These admonitions to peaceful resolution of differences come athwart the Beijing government’s absolute refusal to consider meaningful talks except on grounds that give the PRC what it wants. Hence Washington’s advice to peacefully resolve differences sends a clear signal to the Taiwan people that they must settle their differences on Beijing’s terms. In its zeal to improve relations with China, the administration of President Ma Ying-jeou has sought to avoid taking actions that will antagonize Beijing. Many, if not most of these, have come at the cost of erosions in Taiwan’s sovereignty. A number of them are subtle, such as the opening of air routes between the two countries. Direct flights between the two are undoubtedly a convenience to travelers and to commerce. But the Chinese side turned down the Taiwan side’s request for flights on lucrative routes like Taipei to Shanghai while agreeing to less traveled destinations like Taipei to Nanchang and Hefei as well as northward routes that pass through PRC air space control zones only, thus emphasizing the domestic character of the routes. And where was the United States when the World Health Organization, acceding to the PRC’s request, instructed its members to refer to “Taiwan, province of China”?
There have also been negative repercussions for Taiwan’s rule of law. A semi-serious joke circulating in Taiwan states that the country has a bipartisan policy: the KMT and the Chinese Communist Party. As soon as the Ma administration took office, it began to prosecute a large number of office-holders under the previous administration for alleged financial misdeeds. The procedures used were often irregular, leading to a number of protest letters from foreign human rights groups, academics, and public figures. Among the distinguished signatories was the professor at Harvard Law School who had served as Ma’s mentor when he was a student there. People have also been arrested for peacefully picketing for the right to a referendum, despite its legality under the constitution. One consequence of the Ma administration’s encouragement of Chinese media to buy into Taiwan media has been a diminution in freedom of the press. The independent Paris-based organization Reporters Without Borders downgraded Taiwan from 36th place in 2008, when Ma assumed office, to 59th in 2009, specifically mentioning that ”the new ruling party in Taiwan has tried to interfere in state and privately-owned media.”  Most recently, the organization queried the Taiwan government as to why its television satellite operator, Chunghua Telecom, has refused to continue relaying the signal of New Tang Dynasty Asia Pacific, which broadcasts program critical of China.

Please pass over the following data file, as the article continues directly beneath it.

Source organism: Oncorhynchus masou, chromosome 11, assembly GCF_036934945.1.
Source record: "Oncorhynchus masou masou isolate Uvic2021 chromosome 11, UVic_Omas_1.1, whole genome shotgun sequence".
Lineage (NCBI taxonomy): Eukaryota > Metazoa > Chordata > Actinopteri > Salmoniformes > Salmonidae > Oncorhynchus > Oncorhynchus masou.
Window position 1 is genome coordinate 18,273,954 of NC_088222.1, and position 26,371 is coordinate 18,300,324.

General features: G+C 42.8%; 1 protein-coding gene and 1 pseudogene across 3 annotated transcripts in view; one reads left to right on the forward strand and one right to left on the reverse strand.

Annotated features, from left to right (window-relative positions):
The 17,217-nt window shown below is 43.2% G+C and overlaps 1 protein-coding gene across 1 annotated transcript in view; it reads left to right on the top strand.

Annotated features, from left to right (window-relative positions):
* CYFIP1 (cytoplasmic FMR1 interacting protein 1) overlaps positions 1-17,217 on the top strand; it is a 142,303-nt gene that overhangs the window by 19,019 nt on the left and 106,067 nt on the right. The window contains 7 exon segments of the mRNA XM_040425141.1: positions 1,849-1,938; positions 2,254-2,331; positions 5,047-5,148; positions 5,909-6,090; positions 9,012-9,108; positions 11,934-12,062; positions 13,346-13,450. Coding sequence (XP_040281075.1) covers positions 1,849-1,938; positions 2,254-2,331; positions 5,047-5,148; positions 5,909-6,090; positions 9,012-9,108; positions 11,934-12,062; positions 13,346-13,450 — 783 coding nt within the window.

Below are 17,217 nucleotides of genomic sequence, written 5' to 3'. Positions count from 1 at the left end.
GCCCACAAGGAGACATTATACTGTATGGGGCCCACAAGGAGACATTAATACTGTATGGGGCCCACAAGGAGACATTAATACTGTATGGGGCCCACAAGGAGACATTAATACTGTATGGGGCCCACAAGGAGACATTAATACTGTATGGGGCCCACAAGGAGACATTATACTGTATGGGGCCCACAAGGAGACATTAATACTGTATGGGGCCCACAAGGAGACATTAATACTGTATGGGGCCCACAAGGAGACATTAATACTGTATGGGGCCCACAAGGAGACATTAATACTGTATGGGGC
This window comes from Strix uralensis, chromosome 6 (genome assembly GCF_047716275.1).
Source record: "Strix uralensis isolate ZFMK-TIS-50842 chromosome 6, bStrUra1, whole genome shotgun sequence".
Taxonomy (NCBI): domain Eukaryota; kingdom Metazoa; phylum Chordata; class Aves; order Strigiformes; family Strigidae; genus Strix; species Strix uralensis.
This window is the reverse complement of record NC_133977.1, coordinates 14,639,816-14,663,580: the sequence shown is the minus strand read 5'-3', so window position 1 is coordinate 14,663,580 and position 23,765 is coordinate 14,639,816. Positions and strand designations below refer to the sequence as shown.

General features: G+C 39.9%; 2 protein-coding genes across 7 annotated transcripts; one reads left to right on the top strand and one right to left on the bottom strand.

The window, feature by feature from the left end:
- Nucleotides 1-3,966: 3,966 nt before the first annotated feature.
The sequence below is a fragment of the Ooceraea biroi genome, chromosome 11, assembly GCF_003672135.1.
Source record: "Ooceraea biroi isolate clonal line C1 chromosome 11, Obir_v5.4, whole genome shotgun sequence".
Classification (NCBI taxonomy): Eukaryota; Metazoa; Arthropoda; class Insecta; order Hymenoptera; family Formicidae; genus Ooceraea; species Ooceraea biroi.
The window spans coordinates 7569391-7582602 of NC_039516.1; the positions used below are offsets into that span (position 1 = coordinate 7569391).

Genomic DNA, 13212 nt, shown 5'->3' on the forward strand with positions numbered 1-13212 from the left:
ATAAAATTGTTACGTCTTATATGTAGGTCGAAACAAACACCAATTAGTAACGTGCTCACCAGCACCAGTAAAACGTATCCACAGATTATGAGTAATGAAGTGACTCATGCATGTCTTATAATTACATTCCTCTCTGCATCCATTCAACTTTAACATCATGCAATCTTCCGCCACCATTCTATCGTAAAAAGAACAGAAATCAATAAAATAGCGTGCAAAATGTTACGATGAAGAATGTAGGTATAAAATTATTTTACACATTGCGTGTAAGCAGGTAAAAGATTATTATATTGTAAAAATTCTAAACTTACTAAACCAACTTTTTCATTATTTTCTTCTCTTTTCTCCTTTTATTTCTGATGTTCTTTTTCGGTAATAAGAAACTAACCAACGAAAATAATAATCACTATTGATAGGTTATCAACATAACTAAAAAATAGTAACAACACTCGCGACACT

Taiwanese concerns are reinforced when administration spokespersons regularly express uncritical praise for the progress that has been made in cross-Strait relations without mentioning the erosion of democracy and freedom on the island.
Ladies and gentlemen, the author of the study mentioned in the opening paragraph of this testimony appears to accept the drift toward Taiwan’s absorption as inevitable, and advises that, given Japan’s role as the linchpin of the U.S. security presence in the Asia-Pacific, Washington will have to work harder to reassure wary Japanese, as well as other U.S. allies and associates, of the U.S. resolve and ability to hedge against a rising China. I would argue that, if the United States is to keep nudging Taiwan toward absorption with China, there can be no credible reassurances, and that now is the time to halt a drift that is dangerous not only to the security of the Taiwanese but to the United States’ interests in the region and to the credibility of the global alliance system.